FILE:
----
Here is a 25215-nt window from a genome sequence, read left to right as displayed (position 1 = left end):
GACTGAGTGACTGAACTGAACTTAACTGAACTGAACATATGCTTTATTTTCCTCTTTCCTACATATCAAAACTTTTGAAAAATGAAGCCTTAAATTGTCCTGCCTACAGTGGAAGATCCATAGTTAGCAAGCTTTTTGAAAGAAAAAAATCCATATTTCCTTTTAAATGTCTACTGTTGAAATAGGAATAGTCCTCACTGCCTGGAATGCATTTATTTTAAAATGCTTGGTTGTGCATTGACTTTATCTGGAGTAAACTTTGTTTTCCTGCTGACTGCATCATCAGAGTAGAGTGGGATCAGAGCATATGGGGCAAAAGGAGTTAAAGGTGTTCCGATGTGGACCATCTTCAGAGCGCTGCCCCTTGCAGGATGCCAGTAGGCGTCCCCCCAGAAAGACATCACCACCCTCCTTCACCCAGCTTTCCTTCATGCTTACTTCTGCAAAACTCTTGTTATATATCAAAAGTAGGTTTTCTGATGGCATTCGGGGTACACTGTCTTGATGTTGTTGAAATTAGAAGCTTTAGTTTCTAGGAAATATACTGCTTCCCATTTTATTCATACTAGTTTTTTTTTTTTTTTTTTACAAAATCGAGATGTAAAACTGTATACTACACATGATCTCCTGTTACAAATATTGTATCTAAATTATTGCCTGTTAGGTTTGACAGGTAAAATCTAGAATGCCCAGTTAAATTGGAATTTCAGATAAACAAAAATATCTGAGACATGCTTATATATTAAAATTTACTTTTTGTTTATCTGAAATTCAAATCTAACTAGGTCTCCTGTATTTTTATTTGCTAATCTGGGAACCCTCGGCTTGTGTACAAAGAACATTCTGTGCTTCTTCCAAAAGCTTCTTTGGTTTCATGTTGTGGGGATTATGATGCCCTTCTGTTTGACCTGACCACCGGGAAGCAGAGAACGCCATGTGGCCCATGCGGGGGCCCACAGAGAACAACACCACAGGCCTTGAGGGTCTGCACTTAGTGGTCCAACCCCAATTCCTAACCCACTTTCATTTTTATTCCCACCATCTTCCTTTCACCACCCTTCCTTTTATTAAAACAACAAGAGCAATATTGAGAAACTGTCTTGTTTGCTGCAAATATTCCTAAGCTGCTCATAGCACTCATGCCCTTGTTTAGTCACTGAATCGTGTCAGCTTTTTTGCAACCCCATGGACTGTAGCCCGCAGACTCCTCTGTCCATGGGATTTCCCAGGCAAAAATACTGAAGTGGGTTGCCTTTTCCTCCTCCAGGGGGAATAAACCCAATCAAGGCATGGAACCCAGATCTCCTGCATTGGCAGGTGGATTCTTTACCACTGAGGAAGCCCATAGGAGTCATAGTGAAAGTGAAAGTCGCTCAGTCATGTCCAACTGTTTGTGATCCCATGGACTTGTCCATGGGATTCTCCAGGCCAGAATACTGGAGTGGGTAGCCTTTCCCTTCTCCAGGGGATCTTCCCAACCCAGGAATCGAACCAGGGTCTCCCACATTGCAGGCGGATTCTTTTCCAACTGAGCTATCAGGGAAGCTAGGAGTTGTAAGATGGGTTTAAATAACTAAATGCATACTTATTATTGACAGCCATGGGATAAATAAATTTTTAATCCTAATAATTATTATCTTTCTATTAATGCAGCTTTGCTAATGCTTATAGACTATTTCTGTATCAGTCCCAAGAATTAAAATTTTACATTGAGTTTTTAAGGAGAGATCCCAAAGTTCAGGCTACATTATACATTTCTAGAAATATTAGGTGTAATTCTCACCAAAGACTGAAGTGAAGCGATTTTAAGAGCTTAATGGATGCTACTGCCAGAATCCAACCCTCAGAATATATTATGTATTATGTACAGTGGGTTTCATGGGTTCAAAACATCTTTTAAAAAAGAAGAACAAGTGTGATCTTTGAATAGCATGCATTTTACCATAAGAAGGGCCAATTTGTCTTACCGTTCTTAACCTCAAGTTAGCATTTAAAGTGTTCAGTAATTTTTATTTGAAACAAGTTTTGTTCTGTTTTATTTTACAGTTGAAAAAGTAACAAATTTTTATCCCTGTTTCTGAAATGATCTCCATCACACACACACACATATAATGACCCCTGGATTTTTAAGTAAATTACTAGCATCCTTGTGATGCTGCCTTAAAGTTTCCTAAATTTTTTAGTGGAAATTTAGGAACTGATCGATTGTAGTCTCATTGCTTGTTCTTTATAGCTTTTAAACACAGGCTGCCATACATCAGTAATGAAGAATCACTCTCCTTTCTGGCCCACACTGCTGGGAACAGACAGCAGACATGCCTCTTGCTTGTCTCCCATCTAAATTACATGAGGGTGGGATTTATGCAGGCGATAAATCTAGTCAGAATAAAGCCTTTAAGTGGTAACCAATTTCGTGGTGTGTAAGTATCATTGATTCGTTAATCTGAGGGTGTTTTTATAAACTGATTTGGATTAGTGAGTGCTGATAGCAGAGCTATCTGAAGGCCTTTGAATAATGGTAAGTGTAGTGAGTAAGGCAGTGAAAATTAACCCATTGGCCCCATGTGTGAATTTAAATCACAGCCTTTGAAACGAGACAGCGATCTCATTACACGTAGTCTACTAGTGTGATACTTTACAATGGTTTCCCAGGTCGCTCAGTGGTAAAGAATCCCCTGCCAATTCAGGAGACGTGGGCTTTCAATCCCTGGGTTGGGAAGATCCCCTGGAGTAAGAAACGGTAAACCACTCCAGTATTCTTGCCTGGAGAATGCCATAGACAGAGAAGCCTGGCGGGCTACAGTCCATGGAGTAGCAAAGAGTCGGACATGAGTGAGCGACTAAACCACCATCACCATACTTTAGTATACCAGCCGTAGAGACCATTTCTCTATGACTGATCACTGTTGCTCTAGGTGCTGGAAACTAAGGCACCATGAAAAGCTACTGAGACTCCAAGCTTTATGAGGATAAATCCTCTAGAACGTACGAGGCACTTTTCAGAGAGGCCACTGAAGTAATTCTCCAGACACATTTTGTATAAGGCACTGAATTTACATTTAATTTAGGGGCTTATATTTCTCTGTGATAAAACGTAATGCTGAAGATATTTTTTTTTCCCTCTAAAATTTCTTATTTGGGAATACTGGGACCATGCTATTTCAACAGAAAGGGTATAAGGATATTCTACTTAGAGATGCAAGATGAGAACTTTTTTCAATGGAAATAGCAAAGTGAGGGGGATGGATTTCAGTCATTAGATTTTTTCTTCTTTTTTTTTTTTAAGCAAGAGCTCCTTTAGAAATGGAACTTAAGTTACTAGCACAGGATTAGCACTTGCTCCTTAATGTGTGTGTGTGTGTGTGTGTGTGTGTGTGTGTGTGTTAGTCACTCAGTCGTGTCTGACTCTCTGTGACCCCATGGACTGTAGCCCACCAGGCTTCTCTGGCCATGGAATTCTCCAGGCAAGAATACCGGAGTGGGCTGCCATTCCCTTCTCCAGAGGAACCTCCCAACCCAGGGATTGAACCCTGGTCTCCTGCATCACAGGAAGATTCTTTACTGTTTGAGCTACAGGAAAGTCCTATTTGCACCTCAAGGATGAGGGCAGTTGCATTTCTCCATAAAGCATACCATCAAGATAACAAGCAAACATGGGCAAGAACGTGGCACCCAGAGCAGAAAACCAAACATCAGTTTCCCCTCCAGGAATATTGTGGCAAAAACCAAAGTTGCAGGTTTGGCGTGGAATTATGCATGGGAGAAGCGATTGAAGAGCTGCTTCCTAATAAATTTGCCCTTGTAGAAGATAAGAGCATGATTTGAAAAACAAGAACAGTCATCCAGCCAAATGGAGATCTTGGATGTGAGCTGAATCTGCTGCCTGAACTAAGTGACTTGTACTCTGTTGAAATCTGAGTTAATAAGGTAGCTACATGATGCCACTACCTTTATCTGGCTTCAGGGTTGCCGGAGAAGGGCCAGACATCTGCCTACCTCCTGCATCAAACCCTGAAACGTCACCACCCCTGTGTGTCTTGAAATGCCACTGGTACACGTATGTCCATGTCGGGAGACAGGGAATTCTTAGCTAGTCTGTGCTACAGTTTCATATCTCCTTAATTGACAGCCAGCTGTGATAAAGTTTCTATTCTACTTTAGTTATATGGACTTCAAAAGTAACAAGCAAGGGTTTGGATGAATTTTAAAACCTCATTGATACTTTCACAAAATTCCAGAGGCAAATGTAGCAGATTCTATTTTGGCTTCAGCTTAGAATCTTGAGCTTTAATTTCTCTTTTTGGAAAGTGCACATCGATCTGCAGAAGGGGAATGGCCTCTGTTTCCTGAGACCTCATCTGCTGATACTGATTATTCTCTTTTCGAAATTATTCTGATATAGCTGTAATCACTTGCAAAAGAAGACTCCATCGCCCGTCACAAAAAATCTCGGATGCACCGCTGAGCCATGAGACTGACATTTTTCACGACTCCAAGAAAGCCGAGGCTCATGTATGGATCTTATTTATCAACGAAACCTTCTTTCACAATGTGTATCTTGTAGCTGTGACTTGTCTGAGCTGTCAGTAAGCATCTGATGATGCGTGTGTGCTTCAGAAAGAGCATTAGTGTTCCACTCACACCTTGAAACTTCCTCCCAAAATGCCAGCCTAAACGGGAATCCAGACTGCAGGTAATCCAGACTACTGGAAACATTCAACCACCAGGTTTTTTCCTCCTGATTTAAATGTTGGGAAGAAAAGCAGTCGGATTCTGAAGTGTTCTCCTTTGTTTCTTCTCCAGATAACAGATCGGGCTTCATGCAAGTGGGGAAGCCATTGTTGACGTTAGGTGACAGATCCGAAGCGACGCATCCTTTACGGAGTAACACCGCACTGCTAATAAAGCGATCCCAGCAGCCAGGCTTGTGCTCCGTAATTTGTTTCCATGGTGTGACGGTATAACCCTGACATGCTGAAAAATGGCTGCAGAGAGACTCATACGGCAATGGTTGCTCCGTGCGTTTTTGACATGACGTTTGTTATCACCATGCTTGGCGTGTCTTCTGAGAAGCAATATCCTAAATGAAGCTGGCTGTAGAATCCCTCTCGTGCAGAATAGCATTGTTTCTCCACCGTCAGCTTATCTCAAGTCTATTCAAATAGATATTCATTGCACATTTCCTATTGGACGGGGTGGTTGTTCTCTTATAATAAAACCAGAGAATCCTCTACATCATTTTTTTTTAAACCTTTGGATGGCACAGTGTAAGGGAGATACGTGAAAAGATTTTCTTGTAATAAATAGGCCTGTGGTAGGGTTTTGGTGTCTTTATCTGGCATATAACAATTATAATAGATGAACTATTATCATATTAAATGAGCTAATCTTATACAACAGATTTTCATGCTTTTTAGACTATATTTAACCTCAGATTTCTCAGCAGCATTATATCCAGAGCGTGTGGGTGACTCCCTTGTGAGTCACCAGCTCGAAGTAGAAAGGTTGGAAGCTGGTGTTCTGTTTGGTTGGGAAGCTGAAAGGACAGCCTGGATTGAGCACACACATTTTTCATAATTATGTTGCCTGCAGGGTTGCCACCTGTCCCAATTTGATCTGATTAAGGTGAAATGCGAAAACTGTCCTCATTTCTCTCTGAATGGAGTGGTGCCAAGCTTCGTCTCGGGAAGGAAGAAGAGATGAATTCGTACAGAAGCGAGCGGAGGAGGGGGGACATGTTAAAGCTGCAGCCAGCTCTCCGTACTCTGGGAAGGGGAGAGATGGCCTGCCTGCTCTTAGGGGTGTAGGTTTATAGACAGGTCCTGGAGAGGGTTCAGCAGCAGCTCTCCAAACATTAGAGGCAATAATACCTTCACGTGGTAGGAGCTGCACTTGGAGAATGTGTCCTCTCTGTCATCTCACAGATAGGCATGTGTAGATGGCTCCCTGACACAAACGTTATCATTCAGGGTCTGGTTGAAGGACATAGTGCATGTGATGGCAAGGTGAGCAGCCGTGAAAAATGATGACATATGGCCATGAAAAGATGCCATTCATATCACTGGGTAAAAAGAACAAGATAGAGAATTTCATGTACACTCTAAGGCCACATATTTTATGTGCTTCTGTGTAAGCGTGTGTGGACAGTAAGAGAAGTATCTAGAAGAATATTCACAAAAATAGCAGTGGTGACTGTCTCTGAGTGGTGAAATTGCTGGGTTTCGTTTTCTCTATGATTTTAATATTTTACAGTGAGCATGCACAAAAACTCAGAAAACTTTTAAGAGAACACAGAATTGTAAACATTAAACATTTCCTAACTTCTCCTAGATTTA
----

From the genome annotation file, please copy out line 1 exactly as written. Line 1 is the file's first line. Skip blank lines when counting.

Here is a 25215-nt window from a genome sequence, read left to right as displayed (position 1 = left end):